Per Bloland: Chamber Industrial (Tzadik)

Composer Per Bloland blends custom built electronics with instrumental textures to create unique soundscapes, presenting 5 works performed by Ecce Ensemble Chamber Industrial in a release of vigorous electroacoustic and instrumental compositions. ... Click to View


The Work: Slow Crimes [VINYL LP + 7-inch] (Megaphone/Knock 'em Dead)

The Work, formed in 1979 by reedist Tim Hodgkinson (Henry Cow), guitarist Bill Gilonis, bassist Mick Hobbs, and drummer Rick Wilson, plus vocalist Catherine Jauniaux in the first vinyl issue of their 1st LP, an aggressive and intelligent post-punk/RIO masterpiece. ... Click to View


Various Artists: Miniatures [VINYL] (Megaphone/Knock 'em Dead)

Released in 1981, keyboarist Morgan Fisher asked a broad set of artists including Robert Wyatt, David Bedford, Fred Frith, Maggie Nicols, Ollie Halsall, The Residents, Lol Coxhill, &c &c. to create a piece of music 60 seconds in length; here in a 180g vinyl reissue. ... Click to View


No Pair (Chiapperini / Elia / Trapani / Fusco): Chaos and Order (Long Song Records)

A mix of free jazz, rock, and avant-garde experimental music from clarinetist Francesco Chiapperini in a quartet with Gianluca Elia on tenor sax, Dario Trapani on electric guitar, and Anotonio Fusco on drums; lyrical modern jazz with a good dose of free chaos. ... Click to View


John Butcher / Gino Robair: Bottle Breaking Heart Leap [VINYL] (Alt.Vinyl)

An amazing example of modern free improv from two modern masters--John Butcher on tenor and soprano sax, acoustic and amplified; and percussionist Gino Robair on energized surfaces, blippoo box--playing with frightening intensity in perfectly paced dialog. ... Click to View


Liz Allbee / Burkhard Beins: Mensch Mensch Mensch [VINYL] (Alt.Vinyl)

Berlin based composer-performers Liz Allbee and Burkhard Beins team up for some electro-acoustic explorations, utilizing synths and field recordings, trumpet and percussion, and tuning forks. ... Click to View


Matt Starling: Terry Riley's Dorian Reeds (For Brass) (Self Released)

Matt Starling, founder of the Salt Lake Electric Ensemble, returns with a lesser known but equally impressive Terry Riley composition, "Dorian Reeds" for solo performer, microphone and two tape recorders, performed by Starling on flugelhorn and layered in the studio. ... Click to View


Charlemagne Palestine : Four Manifestations On Six Elements (Golden 5) (Alga Marghen)

One of Charlemagne Palestine's most well-known works, finally included in the Alga Marghen Golden Research series of CD editions presenting the composer's relevant historical recordings. ... Click to View


The Wire: #374 April 2015 [MAGAZINE + CD] (The Wire)

April 2015 issue + Wiretapper CD: On the cover: Holly Herndon; The Wire Tapper 37 VA CD; Invisible Jukebox: Lightning Bolt ; The Primer: Moondog; Brighton Noise Poets; Liturgy (Heavy overload); Model 500 (The future returns); John Wiese (New noise mutations); Global Ear: The Hague. ... Click to View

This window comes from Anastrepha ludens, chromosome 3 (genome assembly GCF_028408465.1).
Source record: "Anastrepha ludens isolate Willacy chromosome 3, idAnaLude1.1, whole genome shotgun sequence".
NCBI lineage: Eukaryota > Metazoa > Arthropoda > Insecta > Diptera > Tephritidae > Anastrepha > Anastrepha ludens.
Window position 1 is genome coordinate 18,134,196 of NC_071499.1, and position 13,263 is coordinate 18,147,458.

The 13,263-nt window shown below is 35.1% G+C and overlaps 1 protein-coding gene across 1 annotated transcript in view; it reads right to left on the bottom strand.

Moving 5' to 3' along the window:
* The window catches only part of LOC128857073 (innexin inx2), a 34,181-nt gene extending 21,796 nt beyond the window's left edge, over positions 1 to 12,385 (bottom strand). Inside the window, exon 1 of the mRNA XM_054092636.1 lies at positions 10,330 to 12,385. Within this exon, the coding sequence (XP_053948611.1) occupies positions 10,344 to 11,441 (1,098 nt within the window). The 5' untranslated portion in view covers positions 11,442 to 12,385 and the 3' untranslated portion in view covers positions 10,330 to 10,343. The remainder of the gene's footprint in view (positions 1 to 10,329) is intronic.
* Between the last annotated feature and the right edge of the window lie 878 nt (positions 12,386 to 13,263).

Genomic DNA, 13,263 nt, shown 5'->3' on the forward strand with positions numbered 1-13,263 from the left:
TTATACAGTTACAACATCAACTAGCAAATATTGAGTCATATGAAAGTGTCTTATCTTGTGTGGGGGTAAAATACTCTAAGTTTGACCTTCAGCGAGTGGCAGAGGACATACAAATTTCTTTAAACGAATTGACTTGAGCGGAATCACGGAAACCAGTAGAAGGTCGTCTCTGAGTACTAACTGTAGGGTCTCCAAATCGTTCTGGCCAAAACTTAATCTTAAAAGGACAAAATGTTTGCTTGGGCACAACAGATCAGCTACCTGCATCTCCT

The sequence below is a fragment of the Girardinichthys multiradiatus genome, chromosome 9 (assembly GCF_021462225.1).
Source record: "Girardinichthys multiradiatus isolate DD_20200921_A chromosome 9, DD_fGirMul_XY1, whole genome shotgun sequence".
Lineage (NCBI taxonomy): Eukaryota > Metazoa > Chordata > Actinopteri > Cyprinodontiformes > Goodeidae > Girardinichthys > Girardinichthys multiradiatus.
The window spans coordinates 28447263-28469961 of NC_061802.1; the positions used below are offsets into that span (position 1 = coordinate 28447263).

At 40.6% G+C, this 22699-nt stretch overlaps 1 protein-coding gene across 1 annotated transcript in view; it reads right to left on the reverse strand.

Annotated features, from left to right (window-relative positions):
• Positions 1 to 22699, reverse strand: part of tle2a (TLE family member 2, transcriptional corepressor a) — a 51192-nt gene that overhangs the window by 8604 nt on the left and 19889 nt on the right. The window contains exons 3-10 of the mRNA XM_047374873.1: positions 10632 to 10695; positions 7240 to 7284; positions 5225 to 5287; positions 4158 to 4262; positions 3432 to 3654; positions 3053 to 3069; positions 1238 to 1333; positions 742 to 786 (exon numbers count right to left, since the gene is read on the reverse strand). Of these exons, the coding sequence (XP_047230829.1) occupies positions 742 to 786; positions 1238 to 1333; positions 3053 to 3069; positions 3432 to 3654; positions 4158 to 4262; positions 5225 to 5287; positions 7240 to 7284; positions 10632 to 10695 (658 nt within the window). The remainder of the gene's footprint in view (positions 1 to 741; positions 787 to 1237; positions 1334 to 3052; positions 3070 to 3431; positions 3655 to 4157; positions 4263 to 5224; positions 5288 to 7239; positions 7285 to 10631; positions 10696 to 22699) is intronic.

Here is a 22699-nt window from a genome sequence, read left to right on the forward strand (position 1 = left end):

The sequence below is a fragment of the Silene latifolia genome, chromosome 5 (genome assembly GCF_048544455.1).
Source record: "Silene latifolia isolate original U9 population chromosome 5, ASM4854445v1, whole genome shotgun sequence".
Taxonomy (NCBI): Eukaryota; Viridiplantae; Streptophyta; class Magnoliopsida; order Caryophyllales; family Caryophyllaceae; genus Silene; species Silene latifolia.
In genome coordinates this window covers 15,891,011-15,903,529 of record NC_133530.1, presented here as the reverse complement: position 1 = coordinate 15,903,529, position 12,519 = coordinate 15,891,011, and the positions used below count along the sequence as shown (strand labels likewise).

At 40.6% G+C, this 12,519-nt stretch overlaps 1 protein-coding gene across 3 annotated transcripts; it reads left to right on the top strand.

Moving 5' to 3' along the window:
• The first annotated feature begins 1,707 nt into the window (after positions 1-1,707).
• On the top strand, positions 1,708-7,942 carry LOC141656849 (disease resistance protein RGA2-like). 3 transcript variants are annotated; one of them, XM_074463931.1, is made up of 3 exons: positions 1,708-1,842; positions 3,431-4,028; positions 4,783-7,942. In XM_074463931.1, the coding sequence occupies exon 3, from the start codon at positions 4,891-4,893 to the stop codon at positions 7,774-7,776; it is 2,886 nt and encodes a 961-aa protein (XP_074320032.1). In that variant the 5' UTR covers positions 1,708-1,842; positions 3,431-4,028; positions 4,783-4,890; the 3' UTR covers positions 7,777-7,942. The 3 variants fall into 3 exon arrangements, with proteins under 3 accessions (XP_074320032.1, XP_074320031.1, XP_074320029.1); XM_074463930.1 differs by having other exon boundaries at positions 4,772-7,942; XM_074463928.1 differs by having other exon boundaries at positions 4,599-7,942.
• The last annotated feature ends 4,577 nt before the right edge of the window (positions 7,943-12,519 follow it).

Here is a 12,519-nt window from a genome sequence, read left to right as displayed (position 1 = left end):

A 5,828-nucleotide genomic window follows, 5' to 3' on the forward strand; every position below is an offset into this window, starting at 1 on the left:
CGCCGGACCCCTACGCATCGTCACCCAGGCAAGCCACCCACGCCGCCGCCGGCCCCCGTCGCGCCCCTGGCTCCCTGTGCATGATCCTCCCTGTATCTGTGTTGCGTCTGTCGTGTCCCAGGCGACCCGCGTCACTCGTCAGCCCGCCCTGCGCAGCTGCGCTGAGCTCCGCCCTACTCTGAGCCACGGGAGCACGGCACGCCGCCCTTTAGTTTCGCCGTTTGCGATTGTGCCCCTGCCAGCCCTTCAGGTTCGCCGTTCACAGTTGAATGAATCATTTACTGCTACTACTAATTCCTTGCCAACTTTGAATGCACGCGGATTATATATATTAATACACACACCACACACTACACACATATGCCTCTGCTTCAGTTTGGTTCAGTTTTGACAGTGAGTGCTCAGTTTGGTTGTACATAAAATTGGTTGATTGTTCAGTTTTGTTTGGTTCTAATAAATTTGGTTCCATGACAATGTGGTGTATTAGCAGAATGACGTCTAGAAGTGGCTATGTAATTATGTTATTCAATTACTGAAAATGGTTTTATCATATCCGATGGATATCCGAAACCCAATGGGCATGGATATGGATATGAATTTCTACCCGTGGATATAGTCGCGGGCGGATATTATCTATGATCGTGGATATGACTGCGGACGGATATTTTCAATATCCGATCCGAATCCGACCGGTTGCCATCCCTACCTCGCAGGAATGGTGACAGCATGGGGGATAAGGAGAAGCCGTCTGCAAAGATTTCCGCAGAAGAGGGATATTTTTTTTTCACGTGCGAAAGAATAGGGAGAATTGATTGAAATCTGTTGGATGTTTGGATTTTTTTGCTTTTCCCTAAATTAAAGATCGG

The Wire: #373 March 2015 (The Wire)

March 2015 issue; on the cover: Carter Tutti; inside this issue: Invisible Jukebox: Sleaford Mods; Cecil McBee; Steve Coleman; Global Ear: Mexico City; Inner Sleeve: Alvin Curran on Edith Schloss's artwork. ... Click to View


The Wire: #372 Febuary 2015 (The Wire)

February 2015 issue, with Mica Levi; Invisible Jukebox: John Carpenter; The Primer: Hiphop mixtapes; Inside the Red Bull Music Academy; Global Ear: Florence; Ohio punk 1975-80 ; Matana Roberts; The Pop Group; D'Angelo and the Vanguard. ... Click to View


James Blackshaw : Summoning Suns (Important Records)

A lovely album of instrumental guitar and songs in James Blackshaw's tenth studio album, the first recording to feature his voice and lyrics, drawing inspiration from '60s and '70s singer-songwriters, baroque and orchestral pop, and folk music. ... Click to View


Matthew Shipp Chamber Ensemble: The Gospel According to Matthew & Michael (Relative Pitch)

Frequent collaborators, Matthew Shipp (piano) and Michael Bisio (bass) are joined by fellow Downtown New Yorker Mat Maneri on viola create what they refer to as a chamber ensemble, performing the 15 improvised and inspired chapters of Shipp & Bisio's "Gospel". ... Click to View


Email:



The Squid's Ear
Squidco Sales

Heard In

Reviews of artist releases:
cd's, books, magazines, &c.


  John Zorn 
  The Classic Guide to Strategy Volume Two  
  (Lumina (1986)) 

   review by Kurt Gottschalk
  2003-08-20
John Zorn: The Classic Guide to Strategy Volume Two (Lumina (1986))

For a man of considerable stature, well over 6 feet tall and with a deep voice that can penetrate through anything else going on in a room, my Uncle Roger has a way of quietly flying below any other activity. His jokes bounce off the floor, catching you unawares when you didn't realize he'd spoken, and on Christmas he tends to hand out unwrapped items after everyone else is done exchanging gifts.